Big money flows in

Grants to fund projects protecting fish, water along Butte Creek and the Feather River

Since the drought struck several years ago, Northern California’s salmon populations have plummeted. Two new projects in Butte County—one on Butte Creek and the other on the Feather River—aim to protect those salmon and recently got the green light by the California Department of Fish and Wildlife.

The grants, part of Proposition 1 approved by voters in 2014, total up to $2.75 million. The first, smaller, grant was awarded to the Family Water Alliance for a fish screen along Butte Creek. The second is upward of $1.6 million and calls for elimination of invasive species along the Feather River just downstream of Lake Oroville as well as reintroduction of native floodplains in order to benefit salmonid populations.

Both projects are important to the overall health of California’s watersheds and the protection of native species, explained Matt Wells, policy and administration manager for the CDFW’s Watershed Restoration Grants Branch.

“Our portion of Prop. 1 covers anything we can do to restore watersheds and habitat to not only benefit what we focus on—the habitat for fish and wildlife—but also increase efficiency for water flow and storage,” he said. Other portions of the proposition cover drought preparedness, groundwater sustainability and flood management, among other water issues.

When Prop. 1—aka the Water Quality, Supply and Infrastructure Improvement Act of 2014—was passed, the CDFW first developed the application and award process and then opened up for proposals last summer. They were immediately overwhelmed, receiving 190 proposals for more than $200 million in funding. They awarded about $31 million to 24 projects, but recognized that “clearly there was an unmet need,” Wells said. So, they secured another $20 million, which allowed them to approve five additional projects—including those on Butte Creek and the Feather River.

The wild chinook salmon is well-known in California’s Central Valley, including Butte Creek, where it enjoys its largest spring run. While the species used to live in abundance in the region—swimming upriver to spawn in the fall and then to the Pacific Ocean in the spring—its populations have dwindled to the point that it’s now considered threatened.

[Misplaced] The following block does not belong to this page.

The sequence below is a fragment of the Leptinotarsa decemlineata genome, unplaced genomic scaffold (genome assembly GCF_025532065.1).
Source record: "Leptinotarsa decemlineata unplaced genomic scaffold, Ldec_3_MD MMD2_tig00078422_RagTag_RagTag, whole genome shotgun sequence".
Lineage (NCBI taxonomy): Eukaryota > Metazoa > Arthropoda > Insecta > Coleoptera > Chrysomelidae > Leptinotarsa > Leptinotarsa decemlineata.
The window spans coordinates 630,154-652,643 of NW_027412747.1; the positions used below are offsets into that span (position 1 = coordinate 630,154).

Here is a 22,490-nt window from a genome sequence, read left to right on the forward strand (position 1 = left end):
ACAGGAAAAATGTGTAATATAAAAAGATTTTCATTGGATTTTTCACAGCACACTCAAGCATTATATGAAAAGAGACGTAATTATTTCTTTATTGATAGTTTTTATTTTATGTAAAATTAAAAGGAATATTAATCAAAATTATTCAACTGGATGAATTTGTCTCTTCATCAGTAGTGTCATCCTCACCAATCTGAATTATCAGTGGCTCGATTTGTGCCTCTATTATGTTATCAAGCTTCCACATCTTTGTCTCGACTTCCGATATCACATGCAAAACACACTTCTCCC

One of the obstacles these salmon face is, quite simply, staying in the creek. Diversions, like one located on the Butte Creek Canyon Ecological Reserve that serves nearby farmers, sometimes divert more than water.

“This one on Butte Creek is not a huge diversion—it’s relatively small—but it’s known to be an entrapment spot for 10,000-plus juvenile chinook salmon,” Wells explained. That number is not the annual entrapment rate, he elaborated, but rather a number gathered over several years of monitoring. But it was significant enough to place that particular diversion on a state list of priorities for building a fish screen, helping it to get the Prop. 1 funding. “It has potential to make a big impact,” Wells said of the project.

Fish screens are aptly named, as they function exactly how one might expect—they screen out fish. When the creek is pumped for agricultural use, a screen would keep the fish on their path instead of allowing them to be sent off-course by the diversion.

“Screen projects are a huge priority for the department, and for state and federal regulators,” Wells said. “Everyone agrees that this work needs to be done, so there’s pressure to fund these projects.”

One of the reasons Family Water Alliance decided to work on this project is its potential to help both farmers and the environment.

“Family Water Alliance is very much about keeping agricultural communities whole,” said Debbi Lemburg, project manager for the organization’s Sacramento Valley Fish Screen Program. “By putting in a screen, they can continue to pump water while protecting the species. We want the salmon industry to come back and be as successful as it has been.”

The Butte Creek project is in the permitting phase, Lemburg explained. The CDFW awarded Family Water Alliance—headquartered in Maxwell—up to $150,000, primarily to go through the California Environmental Quality Act and National Environmental Policy Act permitting processes.

Once the project has all the permits necessary, she added, they’ll be able to go back to the CDFW and submit a second proposal for grant funding to cover the costs of “implementation,” or construction of the screen.

The Lake Oroville project is in the implementation phase already, Wells explained. It also came to the table with some matching funds, which made the $1.6 million grant easier to approve. The project calls for improving the connectivity of the Feather River to its historic floodplain, which would increase the historic habitat for salmonids while reducing flooding in the channel.

That’s exactly the kind of project the CDFW is looking to fund.

“This one definitely outlines a plan to restore species and habitat and create a more resilient water resources system that can better survive whatever happens in the future,” Wells said.